"Yes, Madame PresidentÖ"
"Try Condi next time if you get the chance," Daddy told Sonny jovially. "Sheís good on her feet; used to figure skate, you know."
"Shut up, youíre distracting me."
"I know," Daddy mouthed; but Sonny, caught up in the action, didnít notice:
"I want an aerial."
"OK." A beat-up van with "Peace" scrawled on a fender smashed through the roadblock at College Park; and troopers crouched behind the doors of their cars opened fire, blowing out a tire. Skidding the van rammed the back of an overloaded SUV.
"No, I cut to the white U-Haul farther out. I know how you play!"
"The hell you do," said Daddy.
Leaving the wrecked van. with its cargo of undocumented Ecuadoreans, Sonny zoomed in on the graffiti-smeared U-Haul driven by a Chinese grandma in an Orioles cap. Pursued by the troopers, sirens blaring, she whipped right around and drove against the traffic. Daddy loaded another chaw, packing it into his gum right where his teeth were getting wobbly.
"Iím gaining on you," boasted Sonny. "Had a NEST team waiting where I-95 forks into the Capital Beltway." Swarms of his helicopters took off like angry bees; but chewing and spitting, Daddy creaked around in his rotten chair, and more horsehair dribbled out onto the floor.
Cornered by a roadblock, the U-Haul slammed to a stop. They saw the pores on the nose of the red-faced Delta Force commander, and the mosquito bite on the wrist of the wide-eyed scientist wielding a wand. As passing drivers rubbernecked, commandos in balaclavas swarmed the van. The elderly driver raised her Uzi, but somebody drilled her in the forehead. Ripping the doors off the back of the van then, the commandos found a barrel-shaped containment propped in a nest of two-by-fours.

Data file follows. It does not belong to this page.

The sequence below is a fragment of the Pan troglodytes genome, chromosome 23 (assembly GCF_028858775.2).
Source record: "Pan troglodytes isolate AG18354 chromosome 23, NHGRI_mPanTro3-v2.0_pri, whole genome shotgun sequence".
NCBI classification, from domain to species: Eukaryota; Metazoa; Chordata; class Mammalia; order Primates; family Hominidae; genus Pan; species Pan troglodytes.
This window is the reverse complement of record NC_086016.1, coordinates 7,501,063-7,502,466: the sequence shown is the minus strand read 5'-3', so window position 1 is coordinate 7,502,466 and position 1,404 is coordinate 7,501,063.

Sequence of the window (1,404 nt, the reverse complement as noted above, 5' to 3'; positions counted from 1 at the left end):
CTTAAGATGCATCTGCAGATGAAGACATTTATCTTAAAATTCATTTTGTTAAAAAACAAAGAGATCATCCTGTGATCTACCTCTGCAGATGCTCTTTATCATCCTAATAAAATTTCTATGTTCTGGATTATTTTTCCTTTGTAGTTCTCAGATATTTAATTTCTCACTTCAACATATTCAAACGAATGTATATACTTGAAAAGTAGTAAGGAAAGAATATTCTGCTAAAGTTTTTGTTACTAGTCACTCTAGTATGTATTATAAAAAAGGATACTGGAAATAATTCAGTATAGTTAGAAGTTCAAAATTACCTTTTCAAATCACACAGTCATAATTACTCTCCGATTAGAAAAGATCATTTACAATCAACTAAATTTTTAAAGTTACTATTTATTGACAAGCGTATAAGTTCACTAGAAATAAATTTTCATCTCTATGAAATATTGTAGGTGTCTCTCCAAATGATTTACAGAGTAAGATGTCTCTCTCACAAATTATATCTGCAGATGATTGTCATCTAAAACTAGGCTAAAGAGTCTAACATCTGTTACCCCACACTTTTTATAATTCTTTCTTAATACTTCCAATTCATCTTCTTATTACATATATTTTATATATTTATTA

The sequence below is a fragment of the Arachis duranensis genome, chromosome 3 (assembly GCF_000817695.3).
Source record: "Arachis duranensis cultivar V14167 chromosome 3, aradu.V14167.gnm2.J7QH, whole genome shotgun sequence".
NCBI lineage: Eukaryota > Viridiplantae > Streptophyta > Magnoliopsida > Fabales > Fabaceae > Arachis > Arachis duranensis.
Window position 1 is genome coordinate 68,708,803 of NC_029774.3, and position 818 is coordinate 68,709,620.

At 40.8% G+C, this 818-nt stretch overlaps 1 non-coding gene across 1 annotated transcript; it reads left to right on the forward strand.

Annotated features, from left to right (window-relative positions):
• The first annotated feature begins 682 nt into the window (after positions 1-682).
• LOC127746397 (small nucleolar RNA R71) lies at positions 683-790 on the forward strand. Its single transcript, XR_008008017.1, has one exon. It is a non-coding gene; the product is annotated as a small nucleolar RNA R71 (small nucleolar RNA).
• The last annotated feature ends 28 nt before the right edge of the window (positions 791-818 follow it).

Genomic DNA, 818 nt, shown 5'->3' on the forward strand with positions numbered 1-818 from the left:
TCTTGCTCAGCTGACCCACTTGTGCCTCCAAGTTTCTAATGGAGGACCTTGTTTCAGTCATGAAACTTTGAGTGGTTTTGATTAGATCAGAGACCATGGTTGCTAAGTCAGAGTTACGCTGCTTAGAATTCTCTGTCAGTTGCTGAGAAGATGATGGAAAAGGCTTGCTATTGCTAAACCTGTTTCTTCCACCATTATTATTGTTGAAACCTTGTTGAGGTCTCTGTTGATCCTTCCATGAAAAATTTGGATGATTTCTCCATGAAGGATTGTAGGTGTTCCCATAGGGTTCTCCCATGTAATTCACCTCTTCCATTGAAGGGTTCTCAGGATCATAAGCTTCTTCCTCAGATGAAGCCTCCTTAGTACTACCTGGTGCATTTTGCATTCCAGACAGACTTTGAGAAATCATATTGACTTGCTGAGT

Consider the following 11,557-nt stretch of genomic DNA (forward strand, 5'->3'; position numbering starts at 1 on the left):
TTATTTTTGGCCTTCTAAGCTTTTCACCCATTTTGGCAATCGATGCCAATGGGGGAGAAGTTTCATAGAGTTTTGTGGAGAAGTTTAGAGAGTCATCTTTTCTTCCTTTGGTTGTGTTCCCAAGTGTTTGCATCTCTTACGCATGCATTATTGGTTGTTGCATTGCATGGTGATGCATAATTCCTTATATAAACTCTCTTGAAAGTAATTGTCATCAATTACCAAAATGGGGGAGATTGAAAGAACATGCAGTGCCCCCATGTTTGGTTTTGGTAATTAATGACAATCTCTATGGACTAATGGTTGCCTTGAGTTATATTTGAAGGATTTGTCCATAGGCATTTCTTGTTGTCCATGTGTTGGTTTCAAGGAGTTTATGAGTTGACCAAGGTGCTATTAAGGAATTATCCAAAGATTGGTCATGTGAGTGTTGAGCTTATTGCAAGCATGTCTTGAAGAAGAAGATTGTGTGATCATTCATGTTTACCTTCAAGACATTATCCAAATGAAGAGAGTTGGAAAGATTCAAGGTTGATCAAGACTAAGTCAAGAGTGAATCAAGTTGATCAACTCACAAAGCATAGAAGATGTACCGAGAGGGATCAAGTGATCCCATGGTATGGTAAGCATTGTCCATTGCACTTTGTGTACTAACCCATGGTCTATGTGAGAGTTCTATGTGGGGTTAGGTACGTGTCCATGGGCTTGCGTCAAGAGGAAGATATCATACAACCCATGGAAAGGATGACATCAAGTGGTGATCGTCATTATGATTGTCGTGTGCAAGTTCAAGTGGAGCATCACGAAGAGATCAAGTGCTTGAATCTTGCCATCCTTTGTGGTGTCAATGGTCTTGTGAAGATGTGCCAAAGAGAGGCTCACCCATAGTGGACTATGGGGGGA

"Thatís no bomb!" one shouted, and the scientist scanned the lead barrel with her wand:
"This is a cesium bullet, for radiotherapy. Itís a decoy!"
"Then whereís the meat?" demanded a black commando.
"But the intelligence I got was accurate!" Sonny whined.
"For once the CIA did get it right," Daddy blandly assured him. "But my nasty package ainít coming by land."
Sonny took more readouts.
"Give you another clue: it ainít coming by air mail. Your red and green lasers sweeping the airspace ainít worth spit." Daddy pushed open the back of his turtle with his foot: splat! Another bullís-eye.
Drumming on the Table, Sonny looked smaller; he looked scared. Swarms of his black helicopters went buzzing aimlessly over the Mall.
"Tell you what: my bombís coming up the Potomac, right through the Naval Proving Grounds. Itís aboard a mini-sub al-Qaeda bought from renegade Russian scientists. Now your sensors donít work well in the water, and the Navyís not watching for anything small. This ainít no dirty bomb either; it may be home-made, but it works. Got the recipe off the internet."
"Iíll find your bomb!"
"You gonna be the president who lost D.C.. No way to work around it now. Iíll give you twenty extra minutes in Real Time."
"Iíll take them!" Frantically Sonny deployed his Navy and Coast Guard units to sweep the Potomac. Soldiers in rowboats were poking sticks into the riverís muddy shallows. Sweat dripped down Sonnyís pale face.